Special issue - Empire and Education
The most remarkable feature of the mould-breaking expansion of higher education that took place across the world in the 1960s was the foundation of some 200 entirely new universities.
Tom Rice’s book offers an extensive and cogent history of the Colonial Film Unit (CFU) from its early conception in the minds of bureaucrats and educational specialists to its dissolution following the wave of independence movements in the mid-20th century.
In 1899 the Straits Chinese physician and community leader Lim Boon Keng made the case that female education was beneficial to the community as a whole: ‘Keep your women in a low, ignorant and servile state, and in time you will become a low, ignorant and servile people – male and female!’ (p.
Within the burgeoning field of the history of childhood this collection attempts to offer something unique. It seeks to contribute to our understanding of the lived experience of children across the British world from the mid-18th to the mid-20th century and considers the construction of childhood within a global network of empire.
Though Denmark was once an imperial power, it was only ever a minor one.
Empire’s Children is far from the now well-worn tale of imperial decline. It locates the shifting fortunes of the child emigration movement at the heart of the reconfiguration of identities, political economies, and nationalisms in Britain, Canada, Australia, and Rhodesia.
Michelle M. Strong has produced a very detailed analysis of educational tours by working-class travellers in the last four decades of the 19th century. The book consists of five chapters, four of which discuss travel to the Paris exhibitions of the second half of the 19th century, in 1861, 1867, 1878 and 1889 and to the Vienna exhibition in 1873.
Posted up on my fridge door is one of those certificates with which any parent of primary school aged children over the past decade or so would be familiar – accessorised with stars and stickers and smiley faces, the award acknowledges one of the kids for their ‘Awesome Effort for Remaining Open to Continuous Learning’.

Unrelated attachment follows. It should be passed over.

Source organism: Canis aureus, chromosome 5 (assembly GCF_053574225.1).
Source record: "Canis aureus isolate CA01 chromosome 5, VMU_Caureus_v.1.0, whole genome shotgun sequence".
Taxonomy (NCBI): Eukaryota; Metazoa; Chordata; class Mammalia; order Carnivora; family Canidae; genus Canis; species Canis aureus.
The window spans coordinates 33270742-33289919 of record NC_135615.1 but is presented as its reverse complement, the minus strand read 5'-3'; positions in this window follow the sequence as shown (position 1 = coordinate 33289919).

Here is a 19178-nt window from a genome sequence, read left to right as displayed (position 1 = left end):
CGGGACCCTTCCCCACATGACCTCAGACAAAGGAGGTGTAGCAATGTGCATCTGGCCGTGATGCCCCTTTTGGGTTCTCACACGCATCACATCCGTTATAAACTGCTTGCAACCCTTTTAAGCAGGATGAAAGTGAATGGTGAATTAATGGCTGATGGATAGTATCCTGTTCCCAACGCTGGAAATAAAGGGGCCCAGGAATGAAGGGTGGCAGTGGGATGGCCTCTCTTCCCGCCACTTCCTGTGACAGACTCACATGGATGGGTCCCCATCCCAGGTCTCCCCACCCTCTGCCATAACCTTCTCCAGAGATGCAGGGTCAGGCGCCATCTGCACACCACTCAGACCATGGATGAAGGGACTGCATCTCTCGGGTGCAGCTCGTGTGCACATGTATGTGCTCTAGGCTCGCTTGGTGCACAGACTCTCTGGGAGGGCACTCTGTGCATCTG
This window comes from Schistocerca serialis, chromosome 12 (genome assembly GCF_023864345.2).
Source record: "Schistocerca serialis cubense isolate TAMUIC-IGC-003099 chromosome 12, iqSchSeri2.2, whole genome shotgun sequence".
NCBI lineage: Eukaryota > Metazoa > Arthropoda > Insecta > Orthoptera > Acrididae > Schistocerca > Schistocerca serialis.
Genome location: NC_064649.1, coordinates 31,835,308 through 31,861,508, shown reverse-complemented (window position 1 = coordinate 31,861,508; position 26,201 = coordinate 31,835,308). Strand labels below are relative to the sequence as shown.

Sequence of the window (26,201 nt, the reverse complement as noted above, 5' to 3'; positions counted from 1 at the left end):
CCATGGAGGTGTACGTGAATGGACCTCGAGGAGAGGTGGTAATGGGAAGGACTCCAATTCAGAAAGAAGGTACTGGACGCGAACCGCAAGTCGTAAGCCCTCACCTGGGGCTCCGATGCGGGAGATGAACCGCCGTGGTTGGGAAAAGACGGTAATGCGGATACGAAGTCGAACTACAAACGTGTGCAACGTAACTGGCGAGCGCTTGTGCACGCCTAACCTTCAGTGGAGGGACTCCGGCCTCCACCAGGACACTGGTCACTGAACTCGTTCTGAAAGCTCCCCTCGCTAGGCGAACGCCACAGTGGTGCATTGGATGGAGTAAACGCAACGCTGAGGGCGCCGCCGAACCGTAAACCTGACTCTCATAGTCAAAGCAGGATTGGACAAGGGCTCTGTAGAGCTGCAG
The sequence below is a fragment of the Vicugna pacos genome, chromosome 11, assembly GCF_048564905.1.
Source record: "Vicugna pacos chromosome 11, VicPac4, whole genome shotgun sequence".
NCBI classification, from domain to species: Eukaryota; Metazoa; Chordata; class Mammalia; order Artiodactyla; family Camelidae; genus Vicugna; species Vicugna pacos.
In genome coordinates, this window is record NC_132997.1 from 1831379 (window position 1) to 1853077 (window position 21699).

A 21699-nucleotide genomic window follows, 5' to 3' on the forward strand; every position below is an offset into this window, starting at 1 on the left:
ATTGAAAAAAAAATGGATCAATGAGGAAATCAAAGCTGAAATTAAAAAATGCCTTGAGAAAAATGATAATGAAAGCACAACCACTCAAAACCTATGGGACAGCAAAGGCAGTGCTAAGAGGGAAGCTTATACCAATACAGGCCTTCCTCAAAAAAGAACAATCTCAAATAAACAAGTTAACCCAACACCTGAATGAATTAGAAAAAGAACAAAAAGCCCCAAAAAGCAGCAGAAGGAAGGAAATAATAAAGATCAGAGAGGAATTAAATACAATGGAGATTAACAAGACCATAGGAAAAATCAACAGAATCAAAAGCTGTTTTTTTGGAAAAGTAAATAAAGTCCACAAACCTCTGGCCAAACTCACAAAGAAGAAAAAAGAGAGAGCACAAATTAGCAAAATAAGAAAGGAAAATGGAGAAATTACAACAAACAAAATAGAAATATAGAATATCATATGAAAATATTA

Tamson Pietsch is a lecturer in Imperial and Colonial History at Brunel University, London. Her own academic pathway from Australia to Oxford mirrors that of her predecessors who feature in this study of the ‘Empire of Scholars’. We need to know more, she argues, about who made knowledge in the Empire and the social and intellectual context which informed that knowledge.
Denise Blum spent 15 months in Cuba in 1998–9 researching the question of how socialist ideology is taught, and how young people react to the teaching. Her research was focused primarily on a 9th-grade class in a poor neighborhood that was mostly black.
Angela McCarthy has written a useful book about Irish emigration to New Zealand, based upon 253 letters that passed between the two countries over a period just short of a century. This review discusses the author's methodology and findings through the perspective of two analytical tools, Alice's Letters and Shanacoole Exceptionalism.
This special issue has been curated by Sandip Kana, RHS Marshall Fellow 2020-21 at the Institute of Historical Research.
This special issue provides a select overview of historical research on the relationship between education and empire in a global context. The included works cover a broad range of themes and offer a challenging perspective on the development of educational ideals, structures, and institutions across a wide range of geographies and time periods. Education is not an area of historical enquiry that has received as much attention as it should. These works offer an insight into the fundamental importance of the role of education within imperial structures of power and how education was used to further, strengthen, and consolidate imperial sovereignty. The works listed here also offer an alternative picture of educational development, one that focuses on the agency of local indigenous actors and communities that worked outside the formal state structures. In the absence of the state in furthering local forms of education, for children and women, we can see how local communities forged networks to establish their own educational institutions. In many instances this formed part of larger anti-colonial movements and youth movements that manifested as direct challenges to state authority. Thus, they revealed the anxieties and fears that underpinned state power and colonial knowledge. Collectively, these 11 works offer an insight into the importance of the relationship between education and empire and touch upon its legacies in the era of decolonisation at the end of empire.